30th November 2017

Assume one owns \(n>0\) different products, \(n\in\mathbb{N}\), usually \(n\approx 100\). Each product has a cost \(c_i>0\), \(c_i\in\mathbb{R}\), associated with this ownership, \(i=1,\ldots, n\). Let \(N=\left\{1,\ldots,n\right\}\), and \(\mathbb{P}(N)\) be the powerset of \(N\), i.e., the set of all subsets. The powerset \(\mathbb{P}(N)\) has \(2^n\) elements.

There are two real-valued functions \(f\) and \(g\) operating on \(\mathbb{P}(N)\), i.e., \(f,g\colon\mathbb{P}(N)\to\mathbb{R^+}\). Function \(g(I)\) denotes the sum of the cost of the product set given by \(I\in\mathbb{P}(N)\), \(g\) is therefore easy to evaluate. I.e.,

$$
g(I) = \sum_{i\in I} c_i
$$

Function \(f(I)\) denotes the buying cost if one can dispose the set of products given by \(I\in\mathbb{P}(N)\). This means, it costs money to get rid of the products given by set \(I\). As the products have interrelationships, \(f\) is more costly to evaluate than \(g\) and is given by some table lookup. Function \(f\) does not depend on \(c_i\).

Some notes on \(f\): Assume a non-negative matrix \(A=(a_{ij})\), where \(a_{ij}\) denotes the cost to decouple the \(i\)-th product from the \(j\)-th. Then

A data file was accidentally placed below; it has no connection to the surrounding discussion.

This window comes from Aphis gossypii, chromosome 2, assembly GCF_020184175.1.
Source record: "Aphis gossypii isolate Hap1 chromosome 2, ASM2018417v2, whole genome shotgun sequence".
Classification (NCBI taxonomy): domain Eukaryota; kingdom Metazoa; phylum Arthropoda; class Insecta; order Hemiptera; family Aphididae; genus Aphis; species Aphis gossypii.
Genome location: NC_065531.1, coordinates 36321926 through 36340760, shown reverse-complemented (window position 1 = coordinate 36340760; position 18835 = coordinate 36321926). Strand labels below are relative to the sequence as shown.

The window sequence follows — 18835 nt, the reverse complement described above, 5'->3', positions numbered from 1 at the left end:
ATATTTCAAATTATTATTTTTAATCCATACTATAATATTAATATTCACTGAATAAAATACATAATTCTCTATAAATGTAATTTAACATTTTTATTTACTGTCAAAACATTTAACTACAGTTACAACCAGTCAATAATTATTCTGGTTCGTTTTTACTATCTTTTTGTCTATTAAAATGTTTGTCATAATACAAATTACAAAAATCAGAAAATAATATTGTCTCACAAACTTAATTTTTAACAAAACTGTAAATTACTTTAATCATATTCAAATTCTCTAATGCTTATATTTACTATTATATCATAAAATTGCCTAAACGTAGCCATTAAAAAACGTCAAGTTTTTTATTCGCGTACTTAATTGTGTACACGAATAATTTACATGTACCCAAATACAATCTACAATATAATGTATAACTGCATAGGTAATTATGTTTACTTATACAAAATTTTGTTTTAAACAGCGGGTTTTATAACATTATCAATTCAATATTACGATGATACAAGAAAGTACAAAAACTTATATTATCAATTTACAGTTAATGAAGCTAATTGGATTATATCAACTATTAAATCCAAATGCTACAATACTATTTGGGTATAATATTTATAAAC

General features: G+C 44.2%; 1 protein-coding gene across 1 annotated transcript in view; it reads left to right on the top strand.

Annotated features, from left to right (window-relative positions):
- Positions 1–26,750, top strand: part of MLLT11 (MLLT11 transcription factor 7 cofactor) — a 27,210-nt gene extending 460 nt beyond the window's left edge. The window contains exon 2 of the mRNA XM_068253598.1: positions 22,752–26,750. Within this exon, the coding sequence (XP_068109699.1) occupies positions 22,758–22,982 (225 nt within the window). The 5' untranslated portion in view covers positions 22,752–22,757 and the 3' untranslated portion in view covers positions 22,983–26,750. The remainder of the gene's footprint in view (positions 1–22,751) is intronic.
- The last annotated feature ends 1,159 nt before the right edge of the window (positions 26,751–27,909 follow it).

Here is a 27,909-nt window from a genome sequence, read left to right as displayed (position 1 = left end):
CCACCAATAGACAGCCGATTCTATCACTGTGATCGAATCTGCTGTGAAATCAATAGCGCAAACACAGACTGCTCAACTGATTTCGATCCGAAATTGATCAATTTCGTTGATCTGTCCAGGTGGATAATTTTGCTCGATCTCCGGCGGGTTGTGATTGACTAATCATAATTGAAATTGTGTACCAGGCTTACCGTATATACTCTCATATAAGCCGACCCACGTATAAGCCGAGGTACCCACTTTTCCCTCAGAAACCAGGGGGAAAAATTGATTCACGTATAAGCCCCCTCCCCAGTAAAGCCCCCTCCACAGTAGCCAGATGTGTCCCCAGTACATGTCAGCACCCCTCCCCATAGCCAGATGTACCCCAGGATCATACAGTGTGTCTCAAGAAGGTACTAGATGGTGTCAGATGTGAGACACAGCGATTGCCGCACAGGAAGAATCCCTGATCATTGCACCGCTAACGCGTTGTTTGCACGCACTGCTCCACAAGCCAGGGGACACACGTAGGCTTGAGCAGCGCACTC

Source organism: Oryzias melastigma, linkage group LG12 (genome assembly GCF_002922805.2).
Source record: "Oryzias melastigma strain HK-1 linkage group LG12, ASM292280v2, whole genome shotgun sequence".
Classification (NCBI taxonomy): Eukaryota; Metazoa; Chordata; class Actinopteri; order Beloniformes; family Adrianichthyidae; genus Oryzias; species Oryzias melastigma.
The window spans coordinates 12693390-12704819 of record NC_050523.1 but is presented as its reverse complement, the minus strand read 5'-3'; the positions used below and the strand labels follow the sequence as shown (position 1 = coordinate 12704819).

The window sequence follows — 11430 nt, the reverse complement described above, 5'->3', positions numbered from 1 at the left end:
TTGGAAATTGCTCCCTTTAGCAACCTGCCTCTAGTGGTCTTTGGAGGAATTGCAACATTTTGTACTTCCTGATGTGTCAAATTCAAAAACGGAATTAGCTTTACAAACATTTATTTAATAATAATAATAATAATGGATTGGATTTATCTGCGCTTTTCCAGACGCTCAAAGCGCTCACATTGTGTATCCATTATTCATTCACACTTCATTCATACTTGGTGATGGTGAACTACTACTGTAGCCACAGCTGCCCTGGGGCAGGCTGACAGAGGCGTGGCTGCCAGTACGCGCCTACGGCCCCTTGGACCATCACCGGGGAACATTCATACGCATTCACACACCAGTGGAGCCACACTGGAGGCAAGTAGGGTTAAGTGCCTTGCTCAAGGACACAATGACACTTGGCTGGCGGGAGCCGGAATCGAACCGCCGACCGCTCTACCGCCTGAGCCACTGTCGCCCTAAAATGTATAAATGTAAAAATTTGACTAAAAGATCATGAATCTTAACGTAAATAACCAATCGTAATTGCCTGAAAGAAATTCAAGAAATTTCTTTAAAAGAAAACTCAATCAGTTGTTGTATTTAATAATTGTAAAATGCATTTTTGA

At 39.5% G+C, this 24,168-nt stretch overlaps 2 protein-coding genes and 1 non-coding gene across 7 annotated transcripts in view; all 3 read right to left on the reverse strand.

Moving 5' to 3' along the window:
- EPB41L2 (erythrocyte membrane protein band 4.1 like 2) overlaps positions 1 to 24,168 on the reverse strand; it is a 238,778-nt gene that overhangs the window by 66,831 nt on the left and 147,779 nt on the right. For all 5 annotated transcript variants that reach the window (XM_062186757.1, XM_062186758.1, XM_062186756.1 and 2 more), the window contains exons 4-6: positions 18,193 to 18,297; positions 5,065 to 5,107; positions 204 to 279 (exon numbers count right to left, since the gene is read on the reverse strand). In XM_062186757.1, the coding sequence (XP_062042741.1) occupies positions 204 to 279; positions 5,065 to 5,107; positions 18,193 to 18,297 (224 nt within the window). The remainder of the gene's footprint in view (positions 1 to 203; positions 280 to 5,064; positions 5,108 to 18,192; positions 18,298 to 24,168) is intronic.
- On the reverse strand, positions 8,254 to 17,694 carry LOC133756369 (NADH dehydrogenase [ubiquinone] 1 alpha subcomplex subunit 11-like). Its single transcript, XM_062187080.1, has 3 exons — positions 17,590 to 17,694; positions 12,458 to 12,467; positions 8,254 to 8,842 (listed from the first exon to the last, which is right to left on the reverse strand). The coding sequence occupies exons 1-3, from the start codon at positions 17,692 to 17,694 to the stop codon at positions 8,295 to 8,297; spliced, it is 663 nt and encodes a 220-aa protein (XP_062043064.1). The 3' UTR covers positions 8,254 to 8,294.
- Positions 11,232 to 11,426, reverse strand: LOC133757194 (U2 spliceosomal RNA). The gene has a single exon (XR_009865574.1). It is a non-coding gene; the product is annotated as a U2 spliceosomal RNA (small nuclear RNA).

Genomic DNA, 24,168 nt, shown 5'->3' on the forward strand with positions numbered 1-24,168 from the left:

$$
f(I) = \sum_{i\in I} \sum_{j\in N} a_{ij}
$$

Usually \(a_{ij}=0\), if \(i<j\), i.e., \(A\) is upper triangular, because decoupling product \(i\) from product \(j\) does not need to be done again for decoupling the other direction from \(j\) to \(i\). More zeros in above sum are necessary if decoupling product \(i\) is sufficient if done once and once only. In practical application cases \(f\) depends on a real-valued parameter \(\gamma\in[0,1]\) giving different solution scenarios.

Example: For three products let \(c_1=8, c_2=4, c_3=5\), thus cost of ownership is \(g(\emptyset)=0\), \(g(\left\{1\right\})=8\), \(g(\left\{1,2\right\})=8+4=12\), \(g(\left\{1,3\right\})=8+5=13\), \(g(\left\{1,2,3\right\})=8+4+5=17\), and so on for the rest of \(2^3-5=3\) sets. Function \(f\) gives positive values in a similar fashion, although, as mentioned before, these values are not related to \(c_i\).

Find the set \(I\) of products which gives the least cost, i.e., find \(I\) for

$$
\min_{I\in\mathbb{P}(N)}\left(f(I)-g(I)\right)
$$

Rationale: One invests \(f(I)\) to get rid of the products in set \(I\) but saves ownership costs given by \(g(I)\).

\(I\) does not need to be unique. If \(f\) depends on \(\gamma\) then \(I\) will likely also depend on \(\gamma\).

As \(n\) can be "large", evaluating all possible combinations becomes prohibitive on todays computers. Maybe one of our gentle readers knows a method to find the optimum, or maybe just a nearby solution to above problem, or a probabilistic approach. Any comment is welcome.

**Categories: **mathematics
**Author: **Elmar Klausmeier